Old 09-16-2009, 02:30 PM
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Default Re: Good looking 200 hp AC motor

People are proud of there pre WW2 technology!
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  #17  
Old 09-16-2009, 03:46 PM
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Default Re: Good looking 200 hp AC motor

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Originally Posted by CroDriver View Post
This aircraft generator looks great. I could use this for my motorcycle engine-generator range extender.
The one that was to support a Boeing 737 cost me around $700- shipped off eBay.

The 1950's era one with the brushes (NIB) cost me $150- plus shipping of around $100-
The seller who I bought it from a few months ago off Craigslist may have a couple more.

I couldn't pass them up.

Although these are aircraft generator heads and may or may not work as a drive-motor, they were a far cry from $20K+.
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  #18  
Old 09-16-2009, 06:46 PM
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Default Re: Good looking 200 hp AC motor

Quote:
Originally Posted by tj4fa View Post
The one that was to support a Boeing 737 cost me around $700- shipped off eBay.

The 1950's era one with the brushes (NIB) cost me $150- plus shipping of around $100-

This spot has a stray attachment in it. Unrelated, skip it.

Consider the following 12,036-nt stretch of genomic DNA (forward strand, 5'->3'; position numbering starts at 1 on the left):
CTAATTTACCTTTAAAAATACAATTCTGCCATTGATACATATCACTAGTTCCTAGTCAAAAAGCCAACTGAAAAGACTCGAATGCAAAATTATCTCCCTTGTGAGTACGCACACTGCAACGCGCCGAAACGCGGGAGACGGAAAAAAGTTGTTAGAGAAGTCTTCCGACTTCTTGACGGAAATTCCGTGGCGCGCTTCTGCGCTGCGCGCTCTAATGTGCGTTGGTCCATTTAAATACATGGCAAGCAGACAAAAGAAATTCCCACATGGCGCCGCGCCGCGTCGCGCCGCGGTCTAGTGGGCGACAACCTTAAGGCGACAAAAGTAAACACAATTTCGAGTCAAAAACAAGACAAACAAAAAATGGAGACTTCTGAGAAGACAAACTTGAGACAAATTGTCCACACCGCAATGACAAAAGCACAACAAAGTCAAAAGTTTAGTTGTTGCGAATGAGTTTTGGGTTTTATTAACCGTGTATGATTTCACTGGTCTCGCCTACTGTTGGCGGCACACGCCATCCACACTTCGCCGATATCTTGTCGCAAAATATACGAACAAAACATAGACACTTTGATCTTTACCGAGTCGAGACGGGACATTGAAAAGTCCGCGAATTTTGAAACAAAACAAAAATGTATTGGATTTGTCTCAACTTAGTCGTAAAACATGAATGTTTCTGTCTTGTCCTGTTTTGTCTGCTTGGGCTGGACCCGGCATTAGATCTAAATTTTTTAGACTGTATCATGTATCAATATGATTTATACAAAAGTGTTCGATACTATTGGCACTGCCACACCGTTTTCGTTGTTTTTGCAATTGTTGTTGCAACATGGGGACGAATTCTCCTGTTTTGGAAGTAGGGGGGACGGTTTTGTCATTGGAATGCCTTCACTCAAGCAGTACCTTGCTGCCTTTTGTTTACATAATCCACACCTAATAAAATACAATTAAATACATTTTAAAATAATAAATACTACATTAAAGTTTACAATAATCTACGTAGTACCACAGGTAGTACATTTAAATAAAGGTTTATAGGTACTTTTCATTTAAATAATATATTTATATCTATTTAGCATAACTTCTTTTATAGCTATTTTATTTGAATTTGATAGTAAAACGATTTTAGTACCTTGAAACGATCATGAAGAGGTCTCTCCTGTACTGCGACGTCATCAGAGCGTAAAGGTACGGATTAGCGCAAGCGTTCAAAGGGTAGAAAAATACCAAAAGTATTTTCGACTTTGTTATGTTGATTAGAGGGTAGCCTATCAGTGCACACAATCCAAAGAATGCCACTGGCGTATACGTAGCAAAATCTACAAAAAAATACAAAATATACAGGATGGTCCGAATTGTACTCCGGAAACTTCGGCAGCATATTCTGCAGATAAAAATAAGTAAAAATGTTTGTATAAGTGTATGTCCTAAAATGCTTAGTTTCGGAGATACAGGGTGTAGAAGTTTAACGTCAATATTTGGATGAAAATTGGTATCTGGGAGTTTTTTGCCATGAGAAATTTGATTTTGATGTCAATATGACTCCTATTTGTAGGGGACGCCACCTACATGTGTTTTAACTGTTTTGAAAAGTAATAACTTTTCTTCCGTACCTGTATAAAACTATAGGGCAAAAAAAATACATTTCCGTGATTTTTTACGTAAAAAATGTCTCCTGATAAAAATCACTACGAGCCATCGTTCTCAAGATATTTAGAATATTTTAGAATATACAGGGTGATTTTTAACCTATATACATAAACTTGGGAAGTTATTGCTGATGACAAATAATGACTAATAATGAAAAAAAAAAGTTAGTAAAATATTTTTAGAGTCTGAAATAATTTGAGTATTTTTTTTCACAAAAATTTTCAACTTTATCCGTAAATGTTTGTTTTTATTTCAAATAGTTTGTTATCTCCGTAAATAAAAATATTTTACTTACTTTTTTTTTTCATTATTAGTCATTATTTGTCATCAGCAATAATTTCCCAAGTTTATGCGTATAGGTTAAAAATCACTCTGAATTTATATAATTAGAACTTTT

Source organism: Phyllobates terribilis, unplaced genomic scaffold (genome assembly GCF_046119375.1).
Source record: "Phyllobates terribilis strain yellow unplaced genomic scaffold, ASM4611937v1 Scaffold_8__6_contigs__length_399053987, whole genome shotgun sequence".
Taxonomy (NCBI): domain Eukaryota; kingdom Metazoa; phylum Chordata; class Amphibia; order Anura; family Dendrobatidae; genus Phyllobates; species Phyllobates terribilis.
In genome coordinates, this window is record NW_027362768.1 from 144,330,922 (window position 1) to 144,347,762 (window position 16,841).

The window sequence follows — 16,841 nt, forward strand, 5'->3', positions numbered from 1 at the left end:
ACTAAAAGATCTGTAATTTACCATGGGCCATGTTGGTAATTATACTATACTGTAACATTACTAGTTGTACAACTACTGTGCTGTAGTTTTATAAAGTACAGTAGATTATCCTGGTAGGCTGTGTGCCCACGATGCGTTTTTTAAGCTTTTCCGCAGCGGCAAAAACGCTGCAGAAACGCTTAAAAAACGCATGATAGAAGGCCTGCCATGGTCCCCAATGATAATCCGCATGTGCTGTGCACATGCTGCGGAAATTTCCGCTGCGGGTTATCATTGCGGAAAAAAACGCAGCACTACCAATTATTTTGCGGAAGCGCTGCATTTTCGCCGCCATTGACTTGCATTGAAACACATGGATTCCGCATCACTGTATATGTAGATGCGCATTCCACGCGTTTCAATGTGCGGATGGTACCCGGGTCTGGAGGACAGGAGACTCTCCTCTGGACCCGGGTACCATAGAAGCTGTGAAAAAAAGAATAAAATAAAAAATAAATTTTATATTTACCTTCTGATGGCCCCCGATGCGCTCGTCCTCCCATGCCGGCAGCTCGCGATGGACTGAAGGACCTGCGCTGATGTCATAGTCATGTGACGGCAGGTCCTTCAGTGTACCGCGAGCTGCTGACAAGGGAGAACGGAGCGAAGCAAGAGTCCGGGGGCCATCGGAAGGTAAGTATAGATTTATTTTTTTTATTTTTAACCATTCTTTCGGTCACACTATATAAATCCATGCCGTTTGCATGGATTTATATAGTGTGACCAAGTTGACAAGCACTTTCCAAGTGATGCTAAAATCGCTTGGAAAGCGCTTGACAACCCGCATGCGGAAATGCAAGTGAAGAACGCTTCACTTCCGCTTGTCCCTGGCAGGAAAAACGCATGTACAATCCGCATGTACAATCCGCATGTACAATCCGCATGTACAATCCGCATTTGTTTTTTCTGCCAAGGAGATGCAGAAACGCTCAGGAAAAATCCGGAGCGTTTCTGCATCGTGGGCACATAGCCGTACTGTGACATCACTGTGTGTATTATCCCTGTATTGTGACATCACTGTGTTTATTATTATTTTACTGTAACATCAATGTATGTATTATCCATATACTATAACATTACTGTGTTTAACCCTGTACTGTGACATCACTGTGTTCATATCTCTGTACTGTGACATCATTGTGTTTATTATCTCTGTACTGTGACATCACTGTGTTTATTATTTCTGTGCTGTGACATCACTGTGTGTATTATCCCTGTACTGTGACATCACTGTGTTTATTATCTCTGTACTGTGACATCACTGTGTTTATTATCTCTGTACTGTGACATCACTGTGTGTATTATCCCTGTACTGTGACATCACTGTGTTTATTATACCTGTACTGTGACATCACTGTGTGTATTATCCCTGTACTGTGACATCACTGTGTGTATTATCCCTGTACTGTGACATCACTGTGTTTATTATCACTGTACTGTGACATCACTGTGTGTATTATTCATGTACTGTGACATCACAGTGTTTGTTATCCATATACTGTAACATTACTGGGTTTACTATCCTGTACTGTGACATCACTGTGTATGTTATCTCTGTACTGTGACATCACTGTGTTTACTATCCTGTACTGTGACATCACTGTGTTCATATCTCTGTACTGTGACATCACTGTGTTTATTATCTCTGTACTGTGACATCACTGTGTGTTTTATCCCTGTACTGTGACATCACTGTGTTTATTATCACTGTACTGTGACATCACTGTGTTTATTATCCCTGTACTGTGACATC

The seller who I bought it from a few months ago off Craigslist may have a couple more.

I couldn't pass them up.

Although these are aircraft generator heads and may or may not work as a drive-motor, they were a far cry from $20K+.
I think you got a bargain with the 737 APU alternator. See if you can get hold of the datasheet or details on the APU voltage regulator. I doubt you'll find any motor controller off-the-shelf that will suit this alternator.

Find out the DC voltage/current range for the rotor and use a VSD that is programmed for synchronous motors (BLDC/PMSM). You'll also need a constant current DC PWM regulator to supply the rotor.

Sam.
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  #19  
Old 09-16-2009, 07:18 PM
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Default Re: Good looking 200 hp AC motor

Quote:
Originally Posted by samborambo View Post
I think you got a bargain with the 737 APU alternator. See if you can get hold of the datasheet or details on the APU voltage regulator. I doubt you'll find any motor controller off-the-shelf that will suit this alternator.

Find out the DC voltage/current range for the rotor and use a VSD that is programmed for synchronous motors (BLDC/PMSM). You'll also need a constant current DC PWM regulator to supply the rotor.